The recognition of ST-segment elevation myocardial infarction (STEMI) in the presence of left bundle-branch block (LBBB) remains difficult and frustrating to both emergency medicine physicians and cardiologists. According to the 2004 STEMI guidelines, emergent reperfusion therapy was recommended to patients with suspected ischemia and new LBBB however, the new 2013 STEMI guidelines made a drastic change by removing this recommendation. Several papers have recently been published discussing a modified Sgarbossa’s criteria and a new algorithm to help decrease false cath lab activation and/or fibrinolytic therapy, but are they ready for primetime? (more…)
Multi-detector computed tomographic pulmonary angiography (CTPA) allows for better visualization of peripheral pulmonary arteries allowing for diagnosis of small peripheral emboli limited to the subsegmental pulmonary arteries. Interestingly as these SSPE’s get diagnosed more and more, two questions come to mind:
- What is the prognostic utility of diagnosing SSPEs?
- What is the morbidity and mortality of SSPEs compared to more proximal PEs?
A recent study in 2013 Blood looked at these questions. 1
To provide a resource for evidence-based Emergency Medical education, this list of must-read landmark articles was created to supplement the Emergency Medicine (EM) internship year of training. There are 52 articles so that one article can be read at leisure each week of the year. I searched national databases and polled faculty at the University of Washington to identify articles that faculty would expect any EM resident to be familiar with or that they felt were practice-changing in EM. Articles were selected for the final list based on the quality of study design, sample size, and relevance for EM residents.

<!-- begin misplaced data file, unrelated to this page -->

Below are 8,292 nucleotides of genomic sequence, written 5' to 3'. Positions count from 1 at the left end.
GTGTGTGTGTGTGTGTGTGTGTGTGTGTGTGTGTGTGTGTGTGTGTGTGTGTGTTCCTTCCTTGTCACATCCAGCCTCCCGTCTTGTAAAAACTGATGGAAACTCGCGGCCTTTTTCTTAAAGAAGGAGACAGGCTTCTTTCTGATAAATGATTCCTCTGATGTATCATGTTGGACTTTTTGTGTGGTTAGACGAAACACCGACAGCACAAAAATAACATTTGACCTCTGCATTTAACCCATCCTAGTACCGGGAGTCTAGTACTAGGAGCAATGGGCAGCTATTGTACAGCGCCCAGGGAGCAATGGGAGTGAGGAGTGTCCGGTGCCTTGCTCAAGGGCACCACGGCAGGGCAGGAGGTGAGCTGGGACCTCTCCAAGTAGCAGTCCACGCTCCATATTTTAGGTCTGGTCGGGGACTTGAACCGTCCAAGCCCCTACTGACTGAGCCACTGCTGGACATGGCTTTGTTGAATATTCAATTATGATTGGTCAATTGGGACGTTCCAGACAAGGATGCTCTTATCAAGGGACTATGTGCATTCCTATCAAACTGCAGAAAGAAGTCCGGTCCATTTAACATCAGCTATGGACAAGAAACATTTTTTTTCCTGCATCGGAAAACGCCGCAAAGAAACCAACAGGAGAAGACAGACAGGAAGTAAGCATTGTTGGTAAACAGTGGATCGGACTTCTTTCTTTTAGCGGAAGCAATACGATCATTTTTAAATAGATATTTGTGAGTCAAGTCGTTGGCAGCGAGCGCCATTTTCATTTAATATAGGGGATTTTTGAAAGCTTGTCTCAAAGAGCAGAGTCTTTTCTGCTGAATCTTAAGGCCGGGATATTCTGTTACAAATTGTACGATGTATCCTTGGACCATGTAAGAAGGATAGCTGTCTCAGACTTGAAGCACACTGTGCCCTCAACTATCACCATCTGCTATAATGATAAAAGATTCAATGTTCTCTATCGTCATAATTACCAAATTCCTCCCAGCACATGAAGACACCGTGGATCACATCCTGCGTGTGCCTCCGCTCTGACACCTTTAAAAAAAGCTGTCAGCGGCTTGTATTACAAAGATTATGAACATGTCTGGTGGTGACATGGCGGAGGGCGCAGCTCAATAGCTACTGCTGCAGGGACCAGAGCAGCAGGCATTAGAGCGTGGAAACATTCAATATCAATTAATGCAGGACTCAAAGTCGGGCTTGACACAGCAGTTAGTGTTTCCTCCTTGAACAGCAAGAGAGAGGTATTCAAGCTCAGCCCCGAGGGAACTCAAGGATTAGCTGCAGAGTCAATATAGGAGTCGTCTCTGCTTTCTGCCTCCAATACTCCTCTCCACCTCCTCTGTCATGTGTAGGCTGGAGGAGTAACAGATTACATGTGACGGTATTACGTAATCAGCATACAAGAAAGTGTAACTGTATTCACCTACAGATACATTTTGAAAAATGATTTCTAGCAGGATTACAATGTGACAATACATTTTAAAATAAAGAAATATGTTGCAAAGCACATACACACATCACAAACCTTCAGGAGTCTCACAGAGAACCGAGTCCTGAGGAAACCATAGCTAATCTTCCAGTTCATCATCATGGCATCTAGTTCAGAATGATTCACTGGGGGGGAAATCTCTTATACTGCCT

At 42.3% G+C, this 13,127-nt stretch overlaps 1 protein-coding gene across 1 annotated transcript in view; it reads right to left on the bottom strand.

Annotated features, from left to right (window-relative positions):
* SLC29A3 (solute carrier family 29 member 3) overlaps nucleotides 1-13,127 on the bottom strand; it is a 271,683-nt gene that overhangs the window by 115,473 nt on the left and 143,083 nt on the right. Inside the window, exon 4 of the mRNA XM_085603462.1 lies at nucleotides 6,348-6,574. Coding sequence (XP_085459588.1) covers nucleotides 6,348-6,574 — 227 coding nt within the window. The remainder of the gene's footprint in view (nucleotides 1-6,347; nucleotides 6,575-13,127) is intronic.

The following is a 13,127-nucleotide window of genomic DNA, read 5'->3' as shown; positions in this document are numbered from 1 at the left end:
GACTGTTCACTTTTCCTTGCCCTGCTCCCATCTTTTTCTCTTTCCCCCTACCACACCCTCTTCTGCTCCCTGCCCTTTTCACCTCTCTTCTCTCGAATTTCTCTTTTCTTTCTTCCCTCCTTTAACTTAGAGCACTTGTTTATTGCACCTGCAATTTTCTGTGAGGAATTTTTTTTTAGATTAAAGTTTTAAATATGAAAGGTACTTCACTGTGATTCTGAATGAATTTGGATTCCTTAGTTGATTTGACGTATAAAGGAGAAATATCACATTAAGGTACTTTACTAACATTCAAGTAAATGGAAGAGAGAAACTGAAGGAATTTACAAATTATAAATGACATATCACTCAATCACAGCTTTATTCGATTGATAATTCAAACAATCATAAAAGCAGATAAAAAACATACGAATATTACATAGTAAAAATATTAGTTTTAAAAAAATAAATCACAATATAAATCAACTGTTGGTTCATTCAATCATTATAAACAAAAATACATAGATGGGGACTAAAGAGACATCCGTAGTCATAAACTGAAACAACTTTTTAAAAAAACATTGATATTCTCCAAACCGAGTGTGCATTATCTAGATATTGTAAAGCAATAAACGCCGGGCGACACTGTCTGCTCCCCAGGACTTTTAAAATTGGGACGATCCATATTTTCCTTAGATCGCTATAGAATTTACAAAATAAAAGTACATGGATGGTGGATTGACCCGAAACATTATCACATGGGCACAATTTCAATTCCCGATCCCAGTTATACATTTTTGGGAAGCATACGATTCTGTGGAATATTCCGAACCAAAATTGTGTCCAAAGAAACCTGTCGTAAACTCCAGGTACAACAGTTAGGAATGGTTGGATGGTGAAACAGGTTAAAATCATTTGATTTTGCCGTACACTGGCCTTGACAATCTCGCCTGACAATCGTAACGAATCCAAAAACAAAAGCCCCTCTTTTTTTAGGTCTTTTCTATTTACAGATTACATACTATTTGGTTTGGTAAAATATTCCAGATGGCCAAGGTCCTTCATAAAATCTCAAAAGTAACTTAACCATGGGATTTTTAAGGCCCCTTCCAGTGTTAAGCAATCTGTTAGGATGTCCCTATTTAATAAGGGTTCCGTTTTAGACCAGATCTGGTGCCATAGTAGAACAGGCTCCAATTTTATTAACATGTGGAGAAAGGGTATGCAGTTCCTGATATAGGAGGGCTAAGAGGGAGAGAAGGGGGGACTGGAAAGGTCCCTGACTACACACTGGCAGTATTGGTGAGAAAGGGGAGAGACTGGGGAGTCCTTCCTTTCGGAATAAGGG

As a physician and newcomer to FOAM, I am finding that I have learned a lot of myths and pearls that are not true as I matriculated through school. This has taught me that learning from textbooks may be great for board exams, but more importantly it is not optimal for patient care and has made me question a lot of different practices. We all want to know clinically relevant information that is evidence based and up to date that will make a difference in our care of patients. The purpose and goal of REBEL is to create a sustained change in beliefs, attitudes, and behavior through review of the best evidence available.
Pauses in chest compressions are known to be detrimental to survival in cardiac arrest, so much so that the 2010 American Heart Association (AHA) emphasize high-quality compressions while minimizing interruptions. There have been some studies that now advocate for continuous chest compressions during a defibrillation shock. There have been substantial changes to external defibrillation technology including:
- Biphasic shocks with real-time impedance monitoring to reduce peak voltages
- Paddles being replaced by adhesive pre-gelled electrodes
- Enhancement in ECG filtering permitting rhythm monitoring during chest compressions.
So the mantra of “hard and fast” may be true when it comes to CPR, but the real question now becomes, should we be continuing CPR during defibrillation?
When talking about Out of Hospital Cardiac Arrest (OHCA) there are really only three things that make a true difference on outcomes (i.e. survival and neurologic function):
- High quality, non-interrupted CPR
- Early defibrillation
- Therapeutic hypothermia
The quality of CPR is often under appreciated and performed incorrectly (too slow and/or not hard enough). With mechanical CPR, chest compressions are delivered uninterrupted and at a predefined depth and rate. In my own practice I have seen these devices being used more and more, but my questions is do these devices impact outcomes?
Acute pulmonary embolism (PE) is a common condition that can be both severe and difficult to diagnose. Half of all acute PE cases are diagnosed in the emergency department, and acute PE follows acute coronary syndrome as the second most common cause of sudden unexpected death in outpatients. Also, right ventricular dysfunction is a consequence of massive/submassive acute pulmonary embolism and correlates with a poor prognosis and high mortality rate. Although an ECG lacks both sensitivity and specificity for acute PE, there are some clues that can help in determining the size of an acute PE.